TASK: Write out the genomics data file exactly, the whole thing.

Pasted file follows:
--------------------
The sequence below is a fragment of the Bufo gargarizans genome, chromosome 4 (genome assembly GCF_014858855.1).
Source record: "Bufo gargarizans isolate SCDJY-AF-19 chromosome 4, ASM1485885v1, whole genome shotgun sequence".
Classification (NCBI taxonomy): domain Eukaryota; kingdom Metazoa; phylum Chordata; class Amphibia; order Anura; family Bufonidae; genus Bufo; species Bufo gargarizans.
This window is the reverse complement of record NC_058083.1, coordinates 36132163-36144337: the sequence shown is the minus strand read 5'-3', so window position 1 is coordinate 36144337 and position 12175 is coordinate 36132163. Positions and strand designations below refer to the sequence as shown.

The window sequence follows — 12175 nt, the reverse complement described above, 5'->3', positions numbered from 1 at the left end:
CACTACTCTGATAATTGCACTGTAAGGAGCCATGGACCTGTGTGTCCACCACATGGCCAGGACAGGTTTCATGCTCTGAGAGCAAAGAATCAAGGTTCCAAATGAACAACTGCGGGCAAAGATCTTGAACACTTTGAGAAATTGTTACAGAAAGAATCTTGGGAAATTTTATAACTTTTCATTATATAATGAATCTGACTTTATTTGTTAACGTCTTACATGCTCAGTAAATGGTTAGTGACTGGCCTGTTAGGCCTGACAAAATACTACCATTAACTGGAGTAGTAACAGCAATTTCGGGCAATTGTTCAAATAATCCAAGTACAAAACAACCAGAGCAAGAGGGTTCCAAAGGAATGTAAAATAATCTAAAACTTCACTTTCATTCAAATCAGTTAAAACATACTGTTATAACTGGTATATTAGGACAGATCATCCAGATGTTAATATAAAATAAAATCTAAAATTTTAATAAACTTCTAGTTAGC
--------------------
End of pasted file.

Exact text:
The sequence below is a fragment of the Bufo gargarizans genome, chromosome 4 (genome assembly GCF_014858855.1).
Source record: "Bufo gargarizans isolate SCDJY-AF-19 chromosome 4, ASM1485885v1, whole genome shotgun sequence".
Classification (NCBI taxonomy): domain Eukaryota; kingdom Metazoa; phylum Chordata; class Amphibia; order Anura; family Bufonidae; genus Bufo; species Bufo gargarizans.
This window is the reverse complement of record NC_058083.1, coordinates 36132163-36144337: the sequence shown is the minus strand read 5'-3', so window position 1 is coordinate 36144337 and position 12175 is coordinate 36132163. Positions and strand designations below refer to the sequence as shown.

The window sequence follows — 12175 nt, the reverse complement described above, 5'->3', positions numbered from 1 at the left end:
CACTACTCTGATAATTGCACTGTAAGGAGCCATGGACCTGTGTGTCCACCACATGGCCAGGACAGGTTTCATGCTCTGAGAGCAAAGAATCAAGGTTCCAAATGAACAACTGCGGGCAAAGATCTTGAACACTTTGAGAAATTGTTACAGAAAGAATCTTGGGAAATTTTATAACTTTTCATTATATAATGAATCTGACTTTATTTGTTAACGTCTTACATGCTCAGTAAATGGTTAGTGACTGGCCTGTTAGGCCTGACAAAATACTACCATTAACTGGAGTAGTAACAGCAATTTCGGGCAATTGTTCAAATAATCCAAGTACAAAACAACCAGAGCAAGAGGGTTCCAAAGGAATGTAAAATAATCTAAAACTTCACTTTCATTCAAATCAGTTAAAACATACTGTTATAACTGGTATATTAGGACAGATCATCCAGATGTTAATATAAAATAAAATCTAAAATTTTAATAAACTTCTAGTTAGC